JRC scientists carried out an assessment of chemical alternatives of different flame retardants. The aim was to suggest safer and more environmental friendly alternatives to halogenated flame retardants of concern.
Flame retardants (FRs) are a diverse group of chemicals used as additives in a wide range of products to inhibit, suppress or delay ignition to prevent the spread of fire. Halogenated FRs are widely used, however health and environmental concerns have driven research for safer alternatives.
JRC scientists therefore carried out a chemical alternatives assessment. The assessed FRs to be applied in five industrial and consumer products included also multi-walled carbon nanotubes (MWCNT). The addition of MWCNT can improve the performance and thus reduce the loading of other FRs by forming a char layer covering the polymer surface and acting as insulating barrier.
For this study a review was made on human and environmental hazards as well as environmental fate data of one halogenated and four potential halogen-free substitutes (nitrogen- or phosphorous based FRs, minerals). The FRs were ranked by following the REACH guidance, the criteria of U.S.-EPA Design for Environment and the GreenScreen® assessment. The most decisive property for substances of concern is bioaccumulation; persistence is an inherent property of many inorganic compounds, as they are recalcitrant to biodegradation. The major concern for MWCNT is inhalation exposure to pristine nanotubes, as due to their fibre-like shape and persistency they have the potential to induce lung cancer; long and rigid CNTs have been suspected to induce mesothelioma.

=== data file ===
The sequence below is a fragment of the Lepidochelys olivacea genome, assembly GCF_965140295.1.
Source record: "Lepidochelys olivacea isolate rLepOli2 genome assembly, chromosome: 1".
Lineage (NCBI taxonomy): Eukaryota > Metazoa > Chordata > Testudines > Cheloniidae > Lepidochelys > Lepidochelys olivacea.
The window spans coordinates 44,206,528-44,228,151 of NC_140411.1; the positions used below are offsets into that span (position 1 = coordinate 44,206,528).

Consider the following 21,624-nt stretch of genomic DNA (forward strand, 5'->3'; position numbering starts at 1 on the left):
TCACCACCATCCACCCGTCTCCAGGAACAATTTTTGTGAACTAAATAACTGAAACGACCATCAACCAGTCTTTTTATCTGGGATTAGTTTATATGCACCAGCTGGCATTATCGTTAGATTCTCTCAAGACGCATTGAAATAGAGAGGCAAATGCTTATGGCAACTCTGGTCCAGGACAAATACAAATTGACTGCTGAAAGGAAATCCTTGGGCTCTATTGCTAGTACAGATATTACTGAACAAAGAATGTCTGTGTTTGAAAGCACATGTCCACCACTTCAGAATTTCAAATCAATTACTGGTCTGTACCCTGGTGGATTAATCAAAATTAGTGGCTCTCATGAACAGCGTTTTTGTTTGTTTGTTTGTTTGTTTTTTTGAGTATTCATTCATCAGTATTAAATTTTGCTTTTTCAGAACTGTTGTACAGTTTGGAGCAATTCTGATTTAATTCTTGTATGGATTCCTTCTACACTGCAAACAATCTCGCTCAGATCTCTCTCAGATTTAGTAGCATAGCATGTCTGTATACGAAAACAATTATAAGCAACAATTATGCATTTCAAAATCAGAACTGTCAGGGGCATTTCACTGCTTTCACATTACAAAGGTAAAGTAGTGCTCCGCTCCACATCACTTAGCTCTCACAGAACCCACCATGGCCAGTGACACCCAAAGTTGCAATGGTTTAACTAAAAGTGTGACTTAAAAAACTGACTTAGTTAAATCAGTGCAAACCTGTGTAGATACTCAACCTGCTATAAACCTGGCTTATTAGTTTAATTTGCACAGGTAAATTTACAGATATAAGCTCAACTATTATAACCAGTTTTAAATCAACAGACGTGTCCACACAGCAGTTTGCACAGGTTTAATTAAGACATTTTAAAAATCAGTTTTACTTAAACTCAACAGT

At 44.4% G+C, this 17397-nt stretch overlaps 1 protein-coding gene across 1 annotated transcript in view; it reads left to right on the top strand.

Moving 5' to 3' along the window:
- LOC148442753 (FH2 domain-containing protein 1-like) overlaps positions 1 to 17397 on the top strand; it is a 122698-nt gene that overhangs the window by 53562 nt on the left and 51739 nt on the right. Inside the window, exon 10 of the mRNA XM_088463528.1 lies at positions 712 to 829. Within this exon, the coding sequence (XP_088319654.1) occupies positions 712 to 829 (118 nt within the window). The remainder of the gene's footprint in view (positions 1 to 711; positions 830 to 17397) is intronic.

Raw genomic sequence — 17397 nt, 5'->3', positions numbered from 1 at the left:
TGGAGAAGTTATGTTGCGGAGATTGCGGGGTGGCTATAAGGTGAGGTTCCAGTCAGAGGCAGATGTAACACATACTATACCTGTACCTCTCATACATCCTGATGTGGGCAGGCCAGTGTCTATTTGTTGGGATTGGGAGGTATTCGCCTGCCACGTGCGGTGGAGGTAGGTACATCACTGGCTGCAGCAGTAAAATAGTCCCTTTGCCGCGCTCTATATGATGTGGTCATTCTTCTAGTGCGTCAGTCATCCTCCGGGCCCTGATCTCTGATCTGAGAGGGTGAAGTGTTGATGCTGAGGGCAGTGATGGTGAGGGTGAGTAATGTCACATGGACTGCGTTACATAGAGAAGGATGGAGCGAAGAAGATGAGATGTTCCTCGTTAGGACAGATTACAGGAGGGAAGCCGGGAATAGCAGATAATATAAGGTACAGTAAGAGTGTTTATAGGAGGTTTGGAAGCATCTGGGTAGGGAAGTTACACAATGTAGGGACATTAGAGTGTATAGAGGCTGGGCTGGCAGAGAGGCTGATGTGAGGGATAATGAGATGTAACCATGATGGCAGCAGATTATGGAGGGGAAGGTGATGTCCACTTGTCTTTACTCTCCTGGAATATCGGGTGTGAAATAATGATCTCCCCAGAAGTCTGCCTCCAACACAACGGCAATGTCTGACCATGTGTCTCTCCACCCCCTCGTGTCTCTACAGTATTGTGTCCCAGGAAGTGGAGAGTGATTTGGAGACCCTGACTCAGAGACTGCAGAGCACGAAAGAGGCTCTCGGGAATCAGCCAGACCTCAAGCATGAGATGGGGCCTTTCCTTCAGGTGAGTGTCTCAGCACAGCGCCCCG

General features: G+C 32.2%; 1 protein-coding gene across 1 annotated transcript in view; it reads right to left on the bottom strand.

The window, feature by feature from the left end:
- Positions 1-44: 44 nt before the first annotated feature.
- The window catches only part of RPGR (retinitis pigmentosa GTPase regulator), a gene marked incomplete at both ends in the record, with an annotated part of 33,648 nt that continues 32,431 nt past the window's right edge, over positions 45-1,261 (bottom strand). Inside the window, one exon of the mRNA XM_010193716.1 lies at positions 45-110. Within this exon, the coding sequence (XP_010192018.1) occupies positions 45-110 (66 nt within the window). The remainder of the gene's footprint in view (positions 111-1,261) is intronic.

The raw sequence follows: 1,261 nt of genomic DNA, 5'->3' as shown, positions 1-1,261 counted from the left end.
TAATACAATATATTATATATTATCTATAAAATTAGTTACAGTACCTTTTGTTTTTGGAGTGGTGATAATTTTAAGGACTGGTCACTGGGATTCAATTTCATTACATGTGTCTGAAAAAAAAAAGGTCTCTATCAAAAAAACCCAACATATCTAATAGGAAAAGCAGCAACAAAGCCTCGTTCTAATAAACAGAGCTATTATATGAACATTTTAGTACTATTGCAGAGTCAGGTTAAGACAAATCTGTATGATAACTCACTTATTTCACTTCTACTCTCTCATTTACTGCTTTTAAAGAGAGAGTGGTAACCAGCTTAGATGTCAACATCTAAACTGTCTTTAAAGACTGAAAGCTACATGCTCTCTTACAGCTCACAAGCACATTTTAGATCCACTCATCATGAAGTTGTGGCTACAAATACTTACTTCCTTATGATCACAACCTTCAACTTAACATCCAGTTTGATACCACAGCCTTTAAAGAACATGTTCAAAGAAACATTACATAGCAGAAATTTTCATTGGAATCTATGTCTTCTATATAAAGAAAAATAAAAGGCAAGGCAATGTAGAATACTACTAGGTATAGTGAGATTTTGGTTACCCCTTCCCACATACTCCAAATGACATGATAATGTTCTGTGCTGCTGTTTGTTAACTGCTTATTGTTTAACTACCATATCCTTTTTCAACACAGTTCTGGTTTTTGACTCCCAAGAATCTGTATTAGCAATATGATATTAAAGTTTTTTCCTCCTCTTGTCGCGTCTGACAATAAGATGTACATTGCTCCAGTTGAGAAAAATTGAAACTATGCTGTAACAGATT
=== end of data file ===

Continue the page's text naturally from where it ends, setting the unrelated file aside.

The conclusions from the chemical alternatives assessment (CAA) are:
1) REACH dossiers are a comprehensive source of hazard and fate data, but their quality is variable
2) Correct identification of chemicals is sometimes challenging but crucial to consult the appropriate data
3) Assessment criteria of CAA need to be further developed to consider the particularities of inorganics and specifically nanomaterials.
The study was carried out as part of the FP7 project DEROCA (Development of safer and more Eco-friendly flame Retardant materials based on CNT cO-additives for Commodity Applications), grant agreement n° 308391.
Read more in: K. Aschberger et al. "Chemical alternatives assessment of different flame retardants – A case study including multi-walled carbon nanotubes as synergist", Environment International 101 (2017) 27-45, doi:10.1016/j.envint.2016.12.017
- 9 juni 2017